So you’ve spent considerable time and resources developing a business or marketing strategy. You’re clear on where you’re going and you’re excited about the future. But soon enough, you get bogged down with the day-to-day, the strategy is retired to the shelf, and in 12 months time when you have the chance to think about it again, you realise that nothing has changed and you are no-where. Unfortunately, this story is an all too common reality for small businesses and for strategists such as myself. But how do you prevent it?

This problem highlights the absolute importance of 4 additional elements – action planning, staff involvement, delegation and monitoring.

Once you have your strategic direction and goals in place (the what), you need to think about what needs to happen for you to get there (the how). Making this translation is a hard one. Say, for example, you want to increase the number of people who enter your store every day by 10%. The ‘how’ part could be to introduce new products that appeal to a wide variety of age groups. You then need to break this into steps over a certain time period, such as:
In 1-2 months times: Investigate new products
In 2-3 months time: Source product samples
In 3-4 months time: Test new products
In 4-5 months time: Assess product viability
In 5-6 months time: Add new products to standard product range if
deemed viable

As you can see, ticking off the various steps on a ‘to-do-list’ is much easier than trying to simply increase store traffic by 10%. This is action planning. Translating a goal into workable steps.

You then need to get to work on the ‘doing’. This is where staff involvement and delegation comes in. Many business owners try to do this themselves – become overwhelmed, bogged down, and eventually give up. My strongest advice is to use the people and professionals around you. Assign tasks to your people and create ownership. Explain to them what they need to do, by when (a deadline is very important) and what it means to you. A receptionist who collates client details for a database and sends out the monthly newsletter should understand why they are doing it and why it is so important. I’ll guarantee you that staff attitudes and performance will change significantly when they can feel some ownership over the process. And don’t forget the powerful message it sends to your clients when the receptionist can talk openly about the latest marketing campaign or the rationale behind your new logo – see Scott’s blog of last week – ‘all aboard’.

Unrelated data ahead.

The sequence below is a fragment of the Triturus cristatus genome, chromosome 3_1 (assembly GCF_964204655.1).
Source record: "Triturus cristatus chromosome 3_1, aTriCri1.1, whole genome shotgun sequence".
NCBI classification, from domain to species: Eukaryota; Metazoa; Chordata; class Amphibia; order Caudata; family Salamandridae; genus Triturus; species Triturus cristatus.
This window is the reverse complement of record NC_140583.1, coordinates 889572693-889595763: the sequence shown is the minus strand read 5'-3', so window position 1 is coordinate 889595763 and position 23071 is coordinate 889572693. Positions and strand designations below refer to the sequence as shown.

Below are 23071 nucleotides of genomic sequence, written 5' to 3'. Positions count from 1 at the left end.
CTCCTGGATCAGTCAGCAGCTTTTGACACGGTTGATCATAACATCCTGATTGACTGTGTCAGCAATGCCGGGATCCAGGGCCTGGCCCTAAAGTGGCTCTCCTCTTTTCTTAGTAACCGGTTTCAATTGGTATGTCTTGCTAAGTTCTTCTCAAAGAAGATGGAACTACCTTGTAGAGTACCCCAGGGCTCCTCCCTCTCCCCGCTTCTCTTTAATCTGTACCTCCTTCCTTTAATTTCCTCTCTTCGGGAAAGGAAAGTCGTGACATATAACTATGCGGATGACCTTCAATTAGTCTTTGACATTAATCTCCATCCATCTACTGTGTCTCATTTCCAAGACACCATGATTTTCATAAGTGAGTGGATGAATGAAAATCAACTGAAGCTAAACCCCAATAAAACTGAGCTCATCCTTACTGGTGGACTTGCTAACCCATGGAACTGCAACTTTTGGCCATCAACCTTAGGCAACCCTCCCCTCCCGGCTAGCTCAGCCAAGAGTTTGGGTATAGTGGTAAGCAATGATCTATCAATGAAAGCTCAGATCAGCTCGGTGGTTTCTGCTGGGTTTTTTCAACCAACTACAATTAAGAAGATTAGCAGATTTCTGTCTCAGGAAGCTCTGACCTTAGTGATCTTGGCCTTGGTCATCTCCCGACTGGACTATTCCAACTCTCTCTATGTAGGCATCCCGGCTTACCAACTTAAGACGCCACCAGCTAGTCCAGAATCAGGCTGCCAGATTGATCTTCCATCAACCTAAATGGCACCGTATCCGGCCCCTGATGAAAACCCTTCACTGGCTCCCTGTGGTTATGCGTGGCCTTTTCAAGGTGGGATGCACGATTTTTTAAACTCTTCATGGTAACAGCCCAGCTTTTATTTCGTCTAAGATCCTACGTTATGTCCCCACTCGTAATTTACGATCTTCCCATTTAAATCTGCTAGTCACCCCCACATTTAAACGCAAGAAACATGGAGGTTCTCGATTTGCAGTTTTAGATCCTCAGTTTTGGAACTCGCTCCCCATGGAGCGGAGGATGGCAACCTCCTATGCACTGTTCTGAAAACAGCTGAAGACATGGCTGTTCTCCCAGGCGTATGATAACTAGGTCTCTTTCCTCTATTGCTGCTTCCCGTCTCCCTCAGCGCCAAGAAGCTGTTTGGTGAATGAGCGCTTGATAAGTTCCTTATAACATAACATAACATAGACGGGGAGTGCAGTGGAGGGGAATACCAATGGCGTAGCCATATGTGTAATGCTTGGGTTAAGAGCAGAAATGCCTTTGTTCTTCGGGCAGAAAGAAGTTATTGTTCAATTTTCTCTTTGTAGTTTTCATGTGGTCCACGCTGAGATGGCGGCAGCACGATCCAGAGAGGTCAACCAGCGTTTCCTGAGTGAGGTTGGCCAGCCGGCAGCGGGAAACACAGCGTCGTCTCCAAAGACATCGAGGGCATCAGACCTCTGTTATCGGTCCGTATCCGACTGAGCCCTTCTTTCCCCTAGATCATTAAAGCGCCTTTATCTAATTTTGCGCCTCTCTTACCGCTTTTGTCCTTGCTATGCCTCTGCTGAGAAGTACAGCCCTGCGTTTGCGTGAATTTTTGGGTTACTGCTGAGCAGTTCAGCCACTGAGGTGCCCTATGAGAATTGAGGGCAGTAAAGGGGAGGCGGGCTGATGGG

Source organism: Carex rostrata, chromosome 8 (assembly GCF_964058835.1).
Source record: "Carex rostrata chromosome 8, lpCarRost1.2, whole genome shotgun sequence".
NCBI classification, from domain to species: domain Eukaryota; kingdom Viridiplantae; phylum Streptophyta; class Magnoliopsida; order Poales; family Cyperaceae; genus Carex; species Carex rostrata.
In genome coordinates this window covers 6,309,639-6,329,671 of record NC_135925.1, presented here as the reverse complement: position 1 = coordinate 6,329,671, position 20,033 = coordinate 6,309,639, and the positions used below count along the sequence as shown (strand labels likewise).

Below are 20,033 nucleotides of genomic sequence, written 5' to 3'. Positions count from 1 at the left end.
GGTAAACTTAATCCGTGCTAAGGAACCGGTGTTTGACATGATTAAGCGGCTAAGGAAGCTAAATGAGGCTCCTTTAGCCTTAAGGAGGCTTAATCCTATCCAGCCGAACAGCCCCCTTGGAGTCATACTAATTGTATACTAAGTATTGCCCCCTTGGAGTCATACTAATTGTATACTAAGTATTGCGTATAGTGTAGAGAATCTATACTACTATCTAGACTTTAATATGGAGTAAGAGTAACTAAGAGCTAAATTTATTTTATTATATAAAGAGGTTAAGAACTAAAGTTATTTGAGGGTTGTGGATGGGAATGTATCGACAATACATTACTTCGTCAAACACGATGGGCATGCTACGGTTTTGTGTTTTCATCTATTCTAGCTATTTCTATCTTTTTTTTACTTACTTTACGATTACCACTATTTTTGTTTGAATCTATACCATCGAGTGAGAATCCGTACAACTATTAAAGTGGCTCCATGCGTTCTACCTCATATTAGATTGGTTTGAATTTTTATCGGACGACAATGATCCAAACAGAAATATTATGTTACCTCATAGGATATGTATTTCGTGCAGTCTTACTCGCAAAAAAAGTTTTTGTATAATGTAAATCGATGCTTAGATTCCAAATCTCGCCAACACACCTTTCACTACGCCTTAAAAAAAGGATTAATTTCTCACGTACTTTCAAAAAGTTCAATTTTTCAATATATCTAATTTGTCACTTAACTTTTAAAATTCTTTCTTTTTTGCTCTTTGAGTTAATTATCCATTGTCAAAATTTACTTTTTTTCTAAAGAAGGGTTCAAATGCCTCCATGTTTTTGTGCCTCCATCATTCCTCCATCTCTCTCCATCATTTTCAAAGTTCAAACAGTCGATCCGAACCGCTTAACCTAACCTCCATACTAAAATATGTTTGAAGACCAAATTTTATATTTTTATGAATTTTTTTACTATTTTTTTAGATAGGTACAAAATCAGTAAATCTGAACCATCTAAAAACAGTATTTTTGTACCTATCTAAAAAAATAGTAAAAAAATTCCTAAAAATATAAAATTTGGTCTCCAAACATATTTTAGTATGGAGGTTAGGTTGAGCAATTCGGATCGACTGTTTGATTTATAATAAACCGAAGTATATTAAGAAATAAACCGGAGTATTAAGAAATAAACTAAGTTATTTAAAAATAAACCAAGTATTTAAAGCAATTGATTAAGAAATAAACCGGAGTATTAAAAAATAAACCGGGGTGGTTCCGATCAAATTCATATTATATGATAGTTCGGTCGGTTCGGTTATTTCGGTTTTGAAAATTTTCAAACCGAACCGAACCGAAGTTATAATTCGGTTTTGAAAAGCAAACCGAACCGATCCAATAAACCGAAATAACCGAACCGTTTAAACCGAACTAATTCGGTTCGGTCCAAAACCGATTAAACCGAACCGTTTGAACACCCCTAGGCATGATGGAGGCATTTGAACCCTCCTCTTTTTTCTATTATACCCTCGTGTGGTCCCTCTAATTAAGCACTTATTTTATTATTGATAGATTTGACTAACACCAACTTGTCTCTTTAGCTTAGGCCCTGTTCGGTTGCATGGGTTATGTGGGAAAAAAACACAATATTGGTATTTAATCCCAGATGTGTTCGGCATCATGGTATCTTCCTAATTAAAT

You also need to meet regularly, say once a month, to monitor progress and review tasks. Here is where you must lead by example. Give yourself something to do (even if it’s small) and get it done! If not, your people will eventually lose all enthusiasm. Keep them focused, excited and importantly, share the results. You don’t need to ‘open the books’, as they say, but you can be transparent with any client feedback and sales increases (in percentage format).

Action planning, involvement, delegation and monitoring – simple yet so effective. Now I have given you all my secrets, I’m off for a relaxing break for Christmas and New Year. See you all again in 2009!